“Happiness is your nature. It is not wrong to desire it. What is wrong is seeking it outside when it is inside.” – Ramana Maharshi

Is Desire Really the Root of Suffering?

Driving to the gym a few days ago, I looked around at the onset of winter. The dying trees, the darkening sky, the 4pm dusk. I felt a twinge of anxiety, a sinking depression about the onset of the season of darkness here in New York.

In that moment, I remembered a bit of wisdom that I’d heard from some Buddhists, a long time ago: “Desire is the root of suffering.”

In that moment, looking around at the gray and barren landscape, I was desiring happiness, and resisting unhappiness. If I simply let go of that desire, I thought, then maybe I wouldn’t suffer from it’s lack.

In that moment, I tried to let it go. I tried to convince myself that I didn’t want happiness. I didn’t need happiness. I didn’t care whether I was happy or depressed. I tried to extinguish my desire by denying its existence. But alas, my desirelessness was never more than a half-hearted idea. I never reached full equanimity.

And by the time I arrived at the gym, I was still depressed.

Happiness Comes From Within

This morning I saw a quote from Ramana Maharshi that reminded me of a very important truth.

“Happiness is your nature. It is not wrong to desire it. What is wrong is seeking it outside when it is inside.” – Ramana Maharshi

On my drive to the gym, I had been seeking happiness outside of myself. I’d been seeking happiness in the greenness of the trees, in the brightness of the sky, in the warmness of the air — in the environment all around me. I was seeking happiness outside of myself, when clearly, happiness comes from within.

Really, Really Deep Within

Upon reading this quote from Ramana Maharshi, I turned my attention inward, looking for the source of happiness inside of myself.

Moving my attention into the inner body — my stomach, my chest, my visceral organs — I could feel that there were still things that made me feel unhappy. The tightness in my chest. The anxiety in my stomach. The pain and the stress and the emotions in my body.

And in that moment, I realized that Ramana was talking about something deeper “within” than the sensations and emotions of the “inner” body. In fact, the inner body is still “outside” — it is part of the environment, the ever-changing conditions in which you (the experiencer of experiences, the witness of existence, the pure, clear, empty consciousness) live.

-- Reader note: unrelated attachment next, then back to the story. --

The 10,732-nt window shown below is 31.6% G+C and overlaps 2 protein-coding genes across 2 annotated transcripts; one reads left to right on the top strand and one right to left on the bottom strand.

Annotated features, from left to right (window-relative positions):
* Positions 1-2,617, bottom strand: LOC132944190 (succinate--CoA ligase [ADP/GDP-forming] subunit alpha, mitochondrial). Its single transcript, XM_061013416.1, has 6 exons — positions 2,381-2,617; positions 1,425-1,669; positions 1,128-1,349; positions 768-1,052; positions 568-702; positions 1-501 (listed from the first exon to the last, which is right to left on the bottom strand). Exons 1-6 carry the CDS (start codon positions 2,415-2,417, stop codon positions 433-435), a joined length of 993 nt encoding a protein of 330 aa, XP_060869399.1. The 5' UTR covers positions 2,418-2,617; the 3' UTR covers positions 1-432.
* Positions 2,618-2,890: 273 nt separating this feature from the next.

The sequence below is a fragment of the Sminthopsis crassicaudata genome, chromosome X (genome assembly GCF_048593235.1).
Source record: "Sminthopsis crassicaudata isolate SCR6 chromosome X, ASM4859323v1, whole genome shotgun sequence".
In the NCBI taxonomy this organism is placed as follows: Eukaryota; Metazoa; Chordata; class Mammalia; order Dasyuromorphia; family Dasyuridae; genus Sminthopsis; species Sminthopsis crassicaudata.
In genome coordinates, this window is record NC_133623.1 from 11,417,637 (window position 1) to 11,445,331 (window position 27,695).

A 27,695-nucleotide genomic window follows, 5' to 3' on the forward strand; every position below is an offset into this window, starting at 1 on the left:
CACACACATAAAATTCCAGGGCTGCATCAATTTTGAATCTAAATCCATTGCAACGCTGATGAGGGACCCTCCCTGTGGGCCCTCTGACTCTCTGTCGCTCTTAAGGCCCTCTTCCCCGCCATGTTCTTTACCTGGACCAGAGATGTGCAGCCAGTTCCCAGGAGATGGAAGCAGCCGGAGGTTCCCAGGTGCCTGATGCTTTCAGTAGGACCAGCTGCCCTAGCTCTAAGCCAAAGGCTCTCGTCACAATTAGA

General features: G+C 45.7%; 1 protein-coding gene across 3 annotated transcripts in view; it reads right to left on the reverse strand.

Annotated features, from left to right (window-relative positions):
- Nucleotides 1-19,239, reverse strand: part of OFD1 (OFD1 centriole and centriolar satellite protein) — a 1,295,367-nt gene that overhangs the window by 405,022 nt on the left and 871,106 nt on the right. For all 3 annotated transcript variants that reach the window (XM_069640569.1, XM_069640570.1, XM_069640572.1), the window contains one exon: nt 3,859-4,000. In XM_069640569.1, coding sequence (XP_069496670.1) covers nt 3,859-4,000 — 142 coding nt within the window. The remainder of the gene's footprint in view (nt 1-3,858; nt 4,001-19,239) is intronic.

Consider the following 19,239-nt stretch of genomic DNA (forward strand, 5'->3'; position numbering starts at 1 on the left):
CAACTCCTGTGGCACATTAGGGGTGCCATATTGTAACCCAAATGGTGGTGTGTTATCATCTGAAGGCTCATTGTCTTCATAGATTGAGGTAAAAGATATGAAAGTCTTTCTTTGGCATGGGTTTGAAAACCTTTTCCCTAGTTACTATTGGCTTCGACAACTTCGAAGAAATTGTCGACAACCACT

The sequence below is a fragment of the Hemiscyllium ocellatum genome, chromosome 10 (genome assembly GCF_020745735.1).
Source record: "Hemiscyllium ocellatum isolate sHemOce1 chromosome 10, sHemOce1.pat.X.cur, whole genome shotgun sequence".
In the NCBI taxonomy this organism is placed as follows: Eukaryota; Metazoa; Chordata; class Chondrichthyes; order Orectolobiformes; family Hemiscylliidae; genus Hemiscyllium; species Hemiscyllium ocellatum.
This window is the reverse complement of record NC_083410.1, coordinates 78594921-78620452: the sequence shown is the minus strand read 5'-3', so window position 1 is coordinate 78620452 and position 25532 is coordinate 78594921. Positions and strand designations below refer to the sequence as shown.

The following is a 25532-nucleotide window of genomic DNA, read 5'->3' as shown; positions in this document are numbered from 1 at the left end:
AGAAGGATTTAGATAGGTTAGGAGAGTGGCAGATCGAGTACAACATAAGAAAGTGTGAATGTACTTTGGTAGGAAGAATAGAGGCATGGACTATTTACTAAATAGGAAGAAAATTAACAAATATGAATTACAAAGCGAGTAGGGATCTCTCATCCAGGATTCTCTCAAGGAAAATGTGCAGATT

The sensations and emotions of the body are constantly changing. They will continue to do so until you die. You can’t expect them to just shift into “happy” emotions and sensations when you “look inside” and ask them nicely to “why aren’t you happy already?!?”

When Ramana talks about finding happiness inside, he’s not just talking about redirecting the attention from the trees and the sky to the emotions and the inner body. You have to look deeper than that. But if the body is still part of the environment — if looking at sensations and emotions is still looking “outside” — then what does it mean to look “inside?”

Where To Find The Source of Happiness

Meditate on this question: where, inside, is the true source of happiness? Is it in your stomach? Your heart? Your thoughts? The pure, clear, empty consciousness that experiences existence through your body and pervades the entire Universe?

The answer to this question is the fundamental core of existence and reality. But I can’t explain it to you, and you can’t understand it just from reading a description. You have to look inside, deeply — beyond the ever-changing conditions of the body — to experience it for yourself.

If you can find a way to describe and articulate the deep, abiding, fundamental Self (you know, the one that transcends the individual body and permeates the fabric of existence), please post it in the comments below this article 🙂

Author’s Note

Happiness comes from within. You know it. I know it. Everybody knows it.

The problem isn’t knowing it… the problem is remembering it. We all know that we should exercise, meditate, eat healthy, etc. But just because we know something doesn’t mean that we apply it, consistently, in every day life. We all have momentary lapses in mindfulness. We go for days without exercising, we eat things that are bad for us, etc. The same is true for remembering important insights & mindsets.

If we could remember, all the time, to seek happiness inside instead of outside, we’d be much happier people, on a day-to-day basis.

That’s why I wrote the “Reboot Your Brain: Daily Meditations” book series. I kept having powerful insights & realizations that had the potential to improve my life… if only I could get them to stay in my brain! So I started writing them down for myself. I jotted down hundreds of these insights over the past 10 years, and in 2017, I compiled them all into a series of books 🙂

I’ve uploaded the first book (“Reboot Your Brain: Daily Meditations for a Happy, Healthy, Awakened Life”) to my website, where you can download it for free (!!!) for a limited time. You can download it by clicking on the book below:

reboot your brain meditations for happiness